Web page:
Moreover, although Ministers have made frequent reference to the $3.6 billion expenditure on the 16 Welfare to Work measures, the Budget papers do not suggest any expected net addition to the supply of labour. By contrast, the Budget does provide over the next three years for a 29 per cent increase in assistance to the unemployed and no reduction in total social security spending from the extraordinarily high proportion of GDP already allocated (9.4%). In other words, an increase in unemployment and in those on welfare seems to be expected.
The decision to continue setting (but not reducing) minimum wages is probably the worst feature of the new legislation. Of course, taking it away from the economically and socially illiterate AIRC cannot help but be an improvement. But, although the legislation provides that decisions of the new Commission will be guided by parameters designed to "promote the economic prosperity of the people of Australia", this will not avoid controversy over where the balance should be struck. Indeed, the naming of the new body as a Commission to determine "fair pay", the requirement that it "have regard to" providing a safety net for the low paid, and the suggestion that it will operate along the lines of the UK Low Pay Commission, indicate Australia will continue to have a minimum that is high relative to the average wage. At 58 per cent of the median we already have the second highest minimum after France amongst OECD countries. And while the UK minimum is lower at 43 per cent of the median, the latest LPC decision there leaves it about the same relative rate as when that body was established.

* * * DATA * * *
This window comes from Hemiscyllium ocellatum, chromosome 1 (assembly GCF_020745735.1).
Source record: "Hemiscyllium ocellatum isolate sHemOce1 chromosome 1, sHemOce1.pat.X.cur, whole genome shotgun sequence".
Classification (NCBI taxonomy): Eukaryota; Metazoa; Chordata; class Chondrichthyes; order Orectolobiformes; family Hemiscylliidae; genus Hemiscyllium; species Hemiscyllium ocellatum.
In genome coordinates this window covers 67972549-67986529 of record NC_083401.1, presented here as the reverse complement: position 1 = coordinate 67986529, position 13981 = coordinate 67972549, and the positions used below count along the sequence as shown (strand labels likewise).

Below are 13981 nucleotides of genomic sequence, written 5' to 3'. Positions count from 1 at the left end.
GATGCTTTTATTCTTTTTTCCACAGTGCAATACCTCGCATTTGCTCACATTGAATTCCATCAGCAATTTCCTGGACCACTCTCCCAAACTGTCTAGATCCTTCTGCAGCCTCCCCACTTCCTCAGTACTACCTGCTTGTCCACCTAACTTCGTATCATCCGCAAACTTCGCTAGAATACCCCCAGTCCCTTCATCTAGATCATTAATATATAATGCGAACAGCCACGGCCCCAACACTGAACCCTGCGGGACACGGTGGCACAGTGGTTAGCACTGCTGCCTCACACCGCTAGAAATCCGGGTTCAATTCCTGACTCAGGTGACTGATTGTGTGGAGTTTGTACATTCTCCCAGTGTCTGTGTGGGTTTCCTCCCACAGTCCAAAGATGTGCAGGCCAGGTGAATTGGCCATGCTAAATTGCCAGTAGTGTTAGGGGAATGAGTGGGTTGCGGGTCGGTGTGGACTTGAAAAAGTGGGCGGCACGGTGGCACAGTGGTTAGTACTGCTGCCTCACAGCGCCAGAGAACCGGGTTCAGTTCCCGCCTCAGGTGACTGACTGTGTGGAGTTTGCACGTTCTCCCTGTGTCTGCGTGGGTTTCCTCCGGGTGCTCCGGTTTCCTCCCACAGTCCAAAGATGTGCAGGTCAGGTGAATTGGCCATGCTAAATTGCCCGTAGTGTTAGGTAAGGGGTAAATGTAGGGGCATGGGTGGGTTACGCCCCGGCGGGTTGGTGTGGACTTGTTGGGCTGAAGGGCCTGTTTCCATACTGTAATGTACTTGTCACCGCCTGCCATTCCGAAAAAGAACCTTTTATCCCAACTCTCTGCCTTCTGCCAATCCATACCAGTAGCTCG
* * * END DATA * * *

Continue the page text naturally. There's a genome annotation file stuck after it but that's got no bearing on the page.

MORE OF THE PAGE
The key point here is that the almost certain maintenance of a high minimum in Australia will severely limit the scope for increasing the employment of those looking for work. ABS surveys show that almost 2 million Australians want work or more of it. But as many of these are unskilled, their capacity to obtain jobs is importantly dependent on employers being legally able to offer a wage commensurate with their lower productivity. The minimum wage of around $25,000 a year prevents this and means that more people are on the unemployment benefit of around $11,000. Why can't a wage be offered between the two?
The potential for significant additions to the employment of the lesser skilled would have opened up the possibility of a major improvement in the social situation. This potential illustrates the total nonsense often asserted that a major freeing up of employer/employee relations would be "unfair" to workers. It is the existing and new arrangements that are unfair. Why? Because they protect those inside the labour market with jobs but exclude from employment those outsiders who are at the bottom end and unable to penetrate the regulatory constraints. The existence of over 1 million jobless couples, many with children, highlights the problem and the need to introduce reforms (in both workplace relations and social welfare policy) to reduce it.And how could anyone describe as "fair" a system that provides a minimum wage to the more than half of low wage earners who are in the top half of household incomes?